- Time Period
Davies was a proponent of the First Great Awakening and a "New Side" Presbyterian. In 1747, the Presbyterian New York Synod ordained Davies and sent him to evangelize in Virginia. After less than a decade, Davies founded the Hanover Presbytery, the first presbytery in the South. This was a major feat considering how Anglicanism was the state-supported denomination in Virginia. Evangelical preachers like Davies and Isaac Backus helped push for religious disestablishment in Virginia, which came to fruition in 1786.Davies also helped raise enough money to move the College of New Jersey to Princeton and helped construct the school’s first major building, Nassau Hall. In 1758, Davies was elected as the fourth President of Princeton University. Though he initially declined, he finally agreed and took office the next year. He mentored a number of students who became influential during the Revolutionary War, including Benjamin Rush, future signer of the Declaration of Independence.
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Presbyterian Religious Events and People in American History
Davies was born in Delaware and educated at an unofficial school in Pennsylvania run by Samuel Blair, himself a graduate of William Tennent's original "Log College." Davies was a proponent of the First Great Awakening and a "New Side" Presbyterian. In 1747 the Presbyterian New York Synod ordained Davies and sent him to evangelize in Virginia. After less than a decade of work, Davies founded the Hanover Presbytery, the first presbytery in the South. That Davies was able to found a Presbyterian presbytery in the heart of Virginia, where Anglicanism was the state-supported denomination, was a testament to his clever politicking. His first stop upon arriving in Virginia was a visit to the governor and he obtained a license to preach from the state legislature, the first obtained by a dissenter in the colony. Hanover Presbytery would continue to be a hotbed of support for the rights of religious dissenters after Davies died. In 1776 the Presbytery sent an appeal to the state legislature calling for full disestablishment of the Anglican Church, a hope that finally came to fruition in 1786.Davies also curried influence with the colonial authorities through his forthright support for the British during the French and Indian War in the 1750s. He preached several pro-British sermons that were widely circulated in Virginia. Ironically, as historian Mark Noll observes, Davies's sermons "joined together themes of liberty, patriotism and Christian faith, that, one generation later, his American successors turned against British rule." One young admirer of Davies's oratory was Patrick Henry, who would credit the preacher with influencing his own rhetorical style. From 1753-1755, Davies traveled to Ireland and England with Gilbert Tennent to raise money for the College of New Jersey, now known as Princeton. They raised enough funds to move the school from Elizabeth to Princeton and to construct the schools first major building, Nassau Hall. In 1758, Davies was elected as the fourth President of Princeton University. Though he initially declined, he finally agreed and took office the next year. He mentored a number of students who would become influential during the Revolutionary War, including Benjamin Rush, future signer of the Declaration of Independence. His final sermon, given to the students at Princeton on New Years' Day 1761, took its text from Jeremiah 28:16, "This year thou shalt die." While exhorting the students to not waste what time in this life remained to them, Davies stated, "Perhaps I may die this year." A month later, he was dead. Davies' sermons continued to be reprinted into the 19th century. While Davies's final sermon was well-remembered, the most popular sermon anecdote regarding the preacher was entirely apocryphal. As the story went, while on his fundraising tour in Britain, Davies was called to preach in the royal chapel for King George II. When the king started whispering to others in attendance, Davies stopped talking, fixed his gaze on the King, and said, "When the lion roars the beasts of the forest all tremble; when King Jesus speaks, the princes of the earth should keep silence." Davies kept a detailed diary during the trip and never mentioned the incident, but it speaks to the continued respect for Davies a century after his death. People could easily imagine the fiery Davies bearding King George II in his own chapel.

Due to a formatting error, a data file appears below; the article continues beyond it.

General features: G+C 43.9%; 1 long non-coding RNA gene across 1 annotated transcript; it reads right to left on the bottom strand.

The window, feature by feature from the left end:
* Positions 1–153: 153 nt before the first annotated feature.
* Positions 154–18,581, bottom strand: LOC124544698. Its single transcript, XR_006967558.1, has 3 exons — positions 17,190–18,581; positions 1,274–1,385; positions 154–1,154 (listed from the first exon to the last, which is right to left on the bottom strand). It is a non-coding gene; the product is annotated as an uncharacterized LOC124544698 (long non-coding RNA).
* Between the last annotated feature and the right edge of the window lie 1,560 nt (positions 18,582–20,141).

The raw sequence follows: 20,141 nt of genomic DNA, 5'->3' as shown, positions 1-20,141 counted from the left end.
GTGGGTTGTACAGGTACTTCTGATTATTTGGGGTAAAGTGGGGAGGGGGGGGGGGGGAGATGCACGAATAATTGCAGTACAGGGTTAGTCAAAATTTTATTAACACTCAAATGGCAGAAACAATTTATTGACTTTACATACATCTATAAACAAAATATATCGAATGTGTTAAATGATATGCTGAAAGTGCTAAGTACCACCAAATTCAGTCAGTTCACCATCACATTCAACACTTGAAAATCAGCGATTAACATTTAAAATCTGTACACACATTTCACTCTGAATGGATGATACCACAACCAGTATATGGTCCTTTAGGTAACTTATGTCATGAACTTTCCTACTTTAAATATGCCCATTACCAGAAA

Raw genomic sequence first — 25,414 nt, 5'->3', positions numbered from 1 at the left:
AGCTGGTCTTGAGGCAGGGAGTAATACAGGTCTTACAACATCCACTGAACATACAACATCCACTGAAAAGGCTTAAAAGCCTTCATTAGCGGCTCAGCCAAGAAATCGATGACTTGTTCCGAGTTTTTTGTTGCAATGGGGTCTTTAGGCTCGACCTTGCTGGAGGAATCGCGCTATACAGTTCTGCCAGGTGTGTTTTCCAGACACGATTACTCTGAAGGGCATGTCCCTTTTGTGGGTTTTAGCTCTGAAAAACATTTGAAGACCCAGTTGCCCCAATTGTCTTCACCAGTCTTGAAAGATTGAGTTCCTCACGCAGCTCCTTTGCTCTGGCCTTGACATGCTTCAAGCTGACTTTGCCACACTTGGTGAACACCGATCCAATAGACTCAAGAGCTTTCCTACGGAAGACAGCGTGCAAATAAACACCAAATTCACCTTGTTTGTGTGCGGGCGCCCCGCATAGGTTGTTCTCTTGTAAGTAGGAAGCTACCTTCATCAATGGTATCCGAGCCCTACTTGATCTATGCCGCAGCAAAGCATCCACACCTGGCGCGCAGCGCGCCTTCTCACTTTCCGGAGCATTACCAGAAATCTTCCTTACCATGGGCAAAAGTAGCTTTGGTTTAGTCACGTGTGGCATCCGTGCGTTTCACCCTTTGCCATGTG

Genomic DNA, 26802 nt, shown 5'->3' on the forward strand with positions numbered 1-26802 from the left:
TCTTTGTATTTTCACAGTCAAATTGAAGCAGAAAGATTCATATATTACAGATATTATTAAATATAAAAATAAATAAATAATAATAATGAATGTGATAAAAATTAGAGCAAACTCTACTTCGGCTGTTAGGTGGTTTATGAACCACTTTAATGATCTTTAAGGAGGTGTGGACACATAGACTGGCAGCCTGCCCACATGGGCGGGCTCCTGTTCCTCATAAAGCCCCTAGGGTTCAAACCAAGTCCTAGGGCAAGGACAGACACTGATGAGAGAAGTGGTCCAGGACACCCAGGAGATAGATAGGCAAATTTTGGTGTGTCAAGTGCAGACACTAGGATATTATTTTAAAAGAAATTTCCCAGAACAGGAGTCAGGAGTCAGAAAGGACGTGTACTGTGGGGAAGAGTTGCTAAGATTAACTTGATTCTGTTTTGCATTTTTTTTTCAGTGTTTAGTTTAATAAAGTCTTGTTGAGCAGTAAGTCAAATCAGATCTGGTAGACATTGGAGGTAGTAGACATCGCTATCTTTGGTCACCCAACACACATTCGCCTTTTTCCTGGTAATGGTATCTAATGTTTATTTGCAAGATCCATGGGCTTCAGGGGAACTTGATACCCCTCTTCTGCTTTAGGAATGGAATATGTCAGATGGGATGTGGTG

- Religious Groups
Presbyterian-Reformed Family: Other Timeline Event Entries
Presbyterian-Reformed Family: Other Timeline Biography Entries
Presbyterian-Reformed Family: Other ARDA Links
Princeton University Founded
Hanover Presbytery Organized in Virginia
Samuel Davies portrait- Internet Archive
Samuel Davies portrait- New York Public Library Digital Collections
Sermon on Religion and Patriotism by Samuel Davies, title page- Internet Archive
Samuel Davies communion token- Hathi Trust
Larson, Timothy and David Bebbington and Mark Noll, 2003. Biographical Dictionary of Evangelicals. InterVarsity Press, Downers Grove, Illinois.
- Web Page Contributor
Affliated with: Pennsylvania State University, Ph.D. in History